The LIS Habitat StoryMap features seven habitats found in the Long Island Sound watershed:
Each habitat section contains general information, photo and video examples from New York and Connecticut, a discussion of habitat threats, and images of some of the plants and animals that inhabit each habitat. In addition, each section includes an original video from local environmental professionals highlighting phenomena observed there, as well as a potential educational activity for students, and additional educational resources to explore the habitat more in-depth.
The StoryMap also contains a glossary with relevant terms found throughout the tool and a conclusion section with links for students to explore how they can get involved in protecting local habitats.
There are two versions of this StoryMap: the Student Version and the Teacher Version. The main differences between them are that the Student Version contains information in a simple, bulleted format, and the Teacher Version contains more extensive information as well as linkages to NGSS. Note: the NGSS links contained in the StoryMap are for a middle school grade level. For elementary and high school NGSS, see the additional resources section below.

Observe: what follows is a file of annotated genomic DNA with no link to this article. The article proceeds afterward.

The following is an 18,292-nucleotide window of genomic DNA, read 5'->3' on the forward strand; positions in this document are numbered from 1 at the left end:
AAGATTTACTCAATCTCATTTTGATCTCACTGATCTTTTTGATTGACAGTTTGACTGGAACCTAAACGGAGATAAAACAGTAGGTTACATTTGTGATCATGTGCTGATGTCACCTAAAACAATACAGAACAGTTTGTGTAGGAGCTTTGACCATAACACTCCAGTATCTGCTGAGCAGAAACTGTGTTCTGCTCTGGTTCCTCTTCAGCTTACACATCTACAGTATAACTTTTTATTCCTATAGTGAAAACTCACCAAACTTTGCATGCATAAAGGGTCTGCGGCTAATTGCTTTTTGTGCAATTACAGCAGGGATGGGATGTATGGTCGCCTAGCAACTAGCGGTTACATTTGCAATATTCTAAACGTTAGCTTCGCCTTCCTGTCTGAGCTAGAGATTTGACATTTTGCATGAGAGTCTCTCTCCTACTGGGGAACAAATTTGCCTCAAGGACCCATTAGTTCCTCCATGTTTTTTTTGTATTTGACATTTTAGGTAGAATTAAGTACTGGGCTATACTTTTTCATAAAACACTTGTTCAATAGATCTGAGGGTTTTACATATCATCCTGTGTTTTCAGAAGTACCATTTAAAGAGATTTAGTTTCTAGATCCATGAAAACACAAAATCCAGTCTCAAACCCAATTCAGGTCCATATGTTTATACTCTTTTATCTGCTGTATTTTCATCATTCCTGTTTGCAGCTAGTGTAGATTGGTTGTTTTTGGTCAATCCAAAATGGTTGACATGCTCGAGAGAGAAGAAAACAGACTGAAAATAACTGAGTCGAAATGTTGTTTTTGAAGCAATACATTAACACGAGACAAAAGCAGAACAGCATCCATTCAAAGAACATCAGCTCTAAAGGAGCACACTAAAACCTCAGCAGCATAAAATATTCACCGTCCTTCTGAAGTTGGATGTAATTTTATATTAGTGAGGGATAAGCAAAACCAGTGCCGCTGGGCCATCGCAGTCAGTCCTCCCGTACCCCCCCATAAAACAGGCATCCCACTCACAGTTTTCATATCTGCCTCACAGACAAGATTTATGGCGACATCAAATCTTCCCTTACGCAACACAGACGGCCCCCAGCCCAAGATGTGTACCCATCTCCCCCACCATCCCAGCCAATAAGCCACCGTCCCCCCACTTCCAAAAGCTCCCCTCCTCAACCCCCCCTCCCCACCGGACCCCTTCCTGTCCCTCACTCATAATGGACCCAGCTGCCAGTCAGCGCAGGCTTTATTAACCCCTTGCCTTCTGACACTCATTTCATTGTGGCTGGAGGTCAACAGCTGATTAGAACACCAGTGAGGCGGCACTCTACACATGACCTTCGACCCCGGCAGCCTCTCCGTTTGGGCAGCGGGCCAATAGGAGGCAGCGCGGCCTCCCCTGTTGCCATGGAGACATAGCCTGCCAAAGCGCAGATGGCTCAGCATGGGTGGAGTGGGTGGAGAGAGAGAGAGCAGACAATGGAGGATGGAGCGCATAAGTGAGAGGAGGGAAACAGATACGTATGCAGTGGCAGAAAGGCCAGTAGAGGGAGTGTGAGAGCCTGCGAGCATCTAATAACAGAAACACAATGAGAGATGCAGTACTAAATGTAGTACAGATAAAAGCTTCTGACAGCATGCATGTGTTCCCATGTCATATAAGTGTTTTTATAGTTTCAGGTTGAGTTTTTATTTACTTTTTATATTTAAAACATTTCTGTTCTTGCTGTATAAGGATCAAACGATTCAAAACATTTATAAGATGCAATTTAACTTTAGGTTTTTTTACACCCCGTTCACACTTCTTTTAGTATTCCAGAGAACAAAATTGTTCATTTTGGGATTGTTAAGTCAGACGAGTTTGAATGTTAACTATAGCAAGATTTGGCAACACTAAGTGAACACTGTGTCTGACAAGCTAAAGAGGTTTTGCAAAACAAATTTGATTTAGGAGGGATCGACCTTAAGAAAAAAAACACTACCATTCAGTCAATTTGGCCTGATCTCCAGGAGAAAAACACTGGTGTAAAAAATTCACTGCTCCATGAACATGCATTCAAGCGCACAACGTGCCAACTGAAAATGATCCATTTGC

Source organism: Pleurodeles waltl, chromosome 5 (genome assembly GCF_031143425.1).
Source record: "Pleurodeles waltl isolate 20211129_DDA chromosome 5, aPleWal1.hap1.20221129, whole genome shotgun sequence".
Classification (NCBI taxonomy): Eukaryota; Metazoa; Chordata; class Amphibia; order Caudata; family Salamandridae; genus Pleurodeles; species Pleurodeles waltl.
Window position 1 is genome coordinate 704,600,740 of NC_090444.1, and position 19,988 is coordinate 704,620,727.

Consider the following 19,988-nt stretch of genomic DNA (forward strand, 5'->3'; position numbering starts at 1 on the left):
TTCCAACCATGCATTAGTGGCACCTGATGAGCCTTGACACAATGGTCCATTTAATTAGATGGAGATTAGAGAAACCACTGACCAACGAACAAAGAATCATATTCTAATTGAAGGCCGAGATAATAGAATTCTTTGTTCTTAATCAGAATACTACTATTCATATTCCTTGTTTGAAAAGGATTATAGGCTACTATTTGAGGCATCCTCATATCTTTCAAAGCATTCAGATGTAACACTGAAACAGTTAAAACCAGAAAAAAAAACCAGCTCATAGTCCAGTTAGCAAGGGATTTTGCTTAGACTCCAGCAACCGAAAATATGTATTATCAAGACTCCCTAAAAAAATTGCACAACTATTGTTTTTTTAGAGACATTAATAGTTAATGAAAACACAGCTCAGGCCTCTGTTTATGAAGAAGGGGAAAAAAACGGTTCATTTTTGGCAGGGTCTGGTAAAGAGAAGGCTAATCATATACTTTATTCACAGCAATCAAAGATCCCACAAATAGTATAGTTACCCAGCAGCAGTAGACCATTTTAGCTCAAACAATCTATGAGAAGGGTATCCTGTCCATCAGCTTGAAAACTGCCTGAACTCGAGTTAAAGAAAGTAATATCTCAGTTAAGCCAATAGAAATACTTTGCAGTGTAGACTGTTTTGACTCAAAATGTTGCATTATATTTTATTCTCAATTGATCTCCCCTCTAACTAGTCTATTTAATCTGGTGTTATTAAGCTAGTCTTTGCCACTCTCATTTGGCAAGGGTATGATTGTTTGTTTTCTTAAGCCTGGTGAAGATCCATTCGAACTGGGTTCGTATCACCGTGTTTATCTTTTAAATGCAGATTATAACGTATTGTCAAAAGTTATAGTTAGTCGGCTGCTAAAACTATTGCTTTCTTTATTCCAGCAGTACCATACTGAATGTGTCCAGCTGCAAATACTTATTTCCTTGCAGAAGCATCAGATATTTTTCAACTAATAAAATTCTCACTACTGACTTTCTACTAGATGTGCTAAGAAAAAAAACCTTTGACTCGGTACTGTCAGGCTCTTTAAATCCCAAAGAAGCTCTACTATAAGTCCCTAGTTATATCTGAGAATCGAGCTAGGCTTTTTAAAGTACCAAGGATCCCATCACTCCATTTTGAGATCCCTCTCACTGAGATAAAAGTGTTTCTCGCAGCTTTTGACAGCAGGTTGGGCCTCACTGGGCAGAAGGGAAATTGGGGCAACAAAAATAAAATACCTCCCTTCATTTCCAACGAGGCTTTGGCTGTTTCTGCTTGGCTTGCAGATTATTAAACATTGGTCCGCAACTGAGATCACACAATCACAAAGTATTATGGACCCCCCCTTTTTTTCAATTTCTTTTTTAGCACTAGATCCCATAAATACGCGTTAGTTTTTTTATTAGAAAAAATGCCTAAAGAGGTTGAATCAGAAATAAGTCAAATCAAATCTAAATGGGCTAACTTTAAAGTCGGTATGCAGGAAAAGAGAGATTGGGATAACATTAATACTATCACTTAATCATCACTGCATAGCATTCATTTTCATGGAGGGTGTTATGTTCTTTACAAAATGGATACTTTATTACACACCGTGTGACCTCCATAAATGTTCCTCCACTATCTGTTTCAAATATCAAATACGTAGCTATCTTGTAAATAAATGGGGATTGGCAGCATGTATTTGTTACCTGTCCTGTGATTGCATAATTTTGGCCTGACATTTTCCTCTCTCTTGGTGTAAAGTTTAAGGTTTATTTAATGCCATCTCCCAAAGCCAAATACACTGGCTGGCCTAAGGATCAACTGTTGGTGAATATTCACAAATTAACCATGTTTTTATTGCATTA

Have you used this resource in your teaching? Tell us about it! Hearing back from educators and teachers about how they’ve used this resource is hugely appreciated as it helps our partners measure community impacts and improve future tools. If you would like to share with us how you’ve used this resource, CLICK HERE
This teacher webinar included a walk-through of the StoryMap tool led by interns Nicole Govert (CTSG) and Charlotte Burger (NYSG), break-out groups for discussion and exploration of the StoryMap among attendees, and a Q&A with some of the experts who contributed videos and images to the project. The recording includes everything except the break-out groups.
Featured Expert Panelists:
Juliana Barrett, University of Connecticut Sea Grant College Program and the Department of Extension
Juliana Barrett is with the University of Connecticut Sea Grant College Program and the Department of Extension. Her work focuses on climate change adaptation and coastal habitat management working with Connecticut’s municipalities, NGO’s and state and federal partners. Prior to coming to Sea Grant in 2006 she worked with CT DEEP on management plans for state natural areas and for The Nature Conservancy as the Director of the Connecticut River Tidelands Last Great Places Program. She has a doctorate in plant ecology from the University of Connecticut and is a co-author of the Vegetation of Connecticut and Salt Marsh Plants of Long Island Sound.